The Shimmering Hues of Whistler’s Watery Nocturnes
James McNeill Whistler was an American painter who worked mostly in Britain (1834 – 1903). He drew a parallel between music and painting, hence the title ‘Nocturnes’ for this series. The painting of a fireworks display shown above evokes a glorious explosion of sound and melody. His soft and glowing portrayal of light and water recalls the work of Turner, and pre-empts the Impressionists. Yet his delicate use of colour and composition refers to the Japanese art he was so fond of.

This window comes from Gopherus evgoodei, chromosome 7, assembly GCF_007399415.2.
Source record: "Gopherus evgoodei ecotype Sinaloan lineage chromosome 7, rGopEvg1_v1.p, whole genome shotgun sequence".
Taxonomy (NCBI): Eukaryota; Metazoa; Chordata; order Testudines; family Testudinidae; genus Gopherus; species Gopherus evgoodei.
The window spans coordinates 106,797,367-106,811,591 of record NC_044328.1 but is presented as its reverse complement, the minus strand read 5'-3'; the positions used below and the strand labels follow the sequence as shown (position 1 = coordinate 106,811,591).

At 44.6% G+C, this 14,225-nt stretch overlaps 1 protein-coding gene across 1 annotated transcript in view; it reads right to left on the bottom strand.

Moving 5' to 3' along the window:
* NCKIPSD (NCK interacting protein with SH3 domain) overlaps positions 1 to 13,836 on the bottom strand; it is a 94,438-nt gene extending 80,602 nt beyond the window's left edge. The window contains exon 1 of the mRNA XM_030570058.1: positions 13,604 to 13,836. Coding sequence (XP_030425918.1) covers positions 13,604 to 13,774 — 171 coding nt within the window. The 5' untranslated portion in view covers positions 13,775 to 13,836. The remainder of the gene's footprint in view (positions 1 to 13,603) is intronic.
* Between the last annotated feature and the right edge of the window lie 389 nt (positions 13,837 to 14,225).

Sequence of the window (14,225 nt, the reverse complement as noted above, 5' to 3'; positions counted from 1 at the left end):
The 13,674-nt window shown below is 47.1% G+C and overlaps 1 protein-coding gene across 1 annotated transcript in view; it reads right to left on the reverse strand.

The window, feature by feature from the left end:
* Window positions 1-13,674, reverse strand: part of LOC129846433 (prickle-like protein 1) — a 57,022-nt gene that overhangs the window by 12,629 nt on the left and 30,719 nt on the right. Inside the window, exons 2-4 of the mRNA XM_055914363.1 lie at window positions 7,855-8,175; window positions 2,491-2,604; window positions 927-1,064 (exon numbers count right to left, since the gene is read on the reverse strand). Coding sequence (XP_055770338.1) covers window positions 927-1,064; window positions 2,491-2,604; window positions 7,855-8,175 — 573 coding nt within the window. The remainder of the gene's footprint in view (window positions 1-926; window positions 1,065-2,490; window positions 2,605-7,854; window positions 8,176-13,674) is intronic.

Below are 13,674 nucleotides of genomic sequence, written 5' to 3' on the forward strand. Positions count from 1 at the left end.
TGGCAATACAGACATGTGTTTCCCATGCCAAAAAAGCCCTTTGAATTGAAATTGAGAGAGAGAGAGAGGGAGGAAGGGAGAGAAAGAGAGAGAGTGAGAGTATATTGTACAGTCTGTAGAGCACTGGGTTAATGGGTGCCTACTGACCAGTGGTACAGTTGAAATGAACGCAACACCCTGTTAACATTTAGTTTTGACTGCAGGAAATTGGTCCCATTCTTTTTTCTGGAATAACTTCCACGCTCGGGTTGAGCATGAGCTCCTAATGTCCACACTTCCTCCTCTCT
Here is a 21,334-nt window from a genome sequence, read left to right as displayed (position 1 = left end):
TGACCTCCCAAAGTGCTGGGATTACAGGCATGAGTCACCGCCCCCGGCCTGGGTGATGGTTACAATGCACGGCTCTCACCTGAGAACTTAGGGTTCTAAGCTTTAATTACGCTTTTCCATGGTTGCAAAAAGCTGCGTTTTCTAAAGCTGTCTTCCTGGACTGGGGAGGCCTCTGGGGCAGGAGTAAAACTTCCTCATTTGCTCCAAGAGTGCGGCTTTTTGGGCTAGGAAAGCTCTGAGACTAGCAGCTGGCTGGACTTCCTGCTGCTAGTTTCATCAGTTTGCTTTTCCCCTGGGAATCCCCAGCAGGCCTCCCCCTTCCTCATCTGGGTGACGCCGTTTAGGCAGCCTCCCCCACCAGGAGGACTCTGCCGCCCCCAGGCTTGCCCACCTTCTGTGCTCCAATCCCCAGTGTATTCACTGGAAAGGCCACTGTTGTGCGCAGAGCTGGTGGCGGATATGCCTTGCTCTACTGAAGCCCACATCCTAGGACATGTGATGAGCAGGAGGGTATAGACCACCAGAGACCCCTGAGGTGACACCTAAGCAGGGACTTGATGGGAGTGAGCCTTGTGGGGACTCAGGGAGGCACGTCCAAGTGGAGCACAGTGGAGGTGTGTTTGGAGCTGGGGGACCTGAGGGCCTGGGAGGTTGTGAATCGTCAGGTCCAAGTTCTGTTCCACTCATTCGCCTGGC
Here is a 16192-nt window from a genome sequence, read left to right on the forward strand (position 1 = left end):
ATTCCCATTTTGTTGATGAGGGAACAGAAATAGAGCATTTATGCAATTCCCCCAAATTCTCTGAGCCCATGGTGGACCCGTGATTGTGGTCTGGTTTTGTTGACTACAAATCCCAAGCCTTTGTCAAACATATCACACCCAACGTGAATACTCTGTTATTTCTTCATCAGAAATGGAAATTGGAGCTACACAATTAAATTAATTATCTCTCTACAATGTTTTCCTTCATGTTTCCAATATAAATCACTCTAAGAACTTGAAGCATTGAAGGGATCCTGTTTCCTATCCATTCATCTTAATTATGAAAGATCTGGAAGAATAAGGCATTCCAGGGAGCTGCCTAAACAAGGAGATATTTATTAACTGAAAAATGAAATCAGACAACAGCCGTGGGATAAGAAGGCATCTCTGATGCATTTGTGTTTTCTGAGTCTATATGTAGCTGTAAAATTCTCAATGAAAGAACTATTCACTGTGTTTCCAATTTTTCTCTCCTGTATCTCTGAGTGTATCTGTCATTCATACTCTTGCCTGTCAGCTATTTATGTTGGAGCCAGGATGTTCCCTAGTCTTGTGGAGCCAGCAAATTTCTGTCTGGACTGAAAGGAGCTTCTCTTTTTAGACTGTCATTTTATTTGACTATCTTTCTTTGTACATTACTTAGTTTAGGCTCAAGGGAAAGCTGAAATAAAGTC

While peace descended upon sleeping cities, Whistler was painting these timeless scenes of the misty (and polluted) moonlit banks of the River Thames and the Seine. They seem to me to be ethereal and feminine, and as fragile as the butterfly he made his signature.
Whistler’s technique and the way in which he captures light is reminiscent of Turner; and yet Turner’s paintings are imbued with a wild sense of passion, drama and spirituality, whilst Whistler’s are calm, delicate and composed, but equally as beautiful.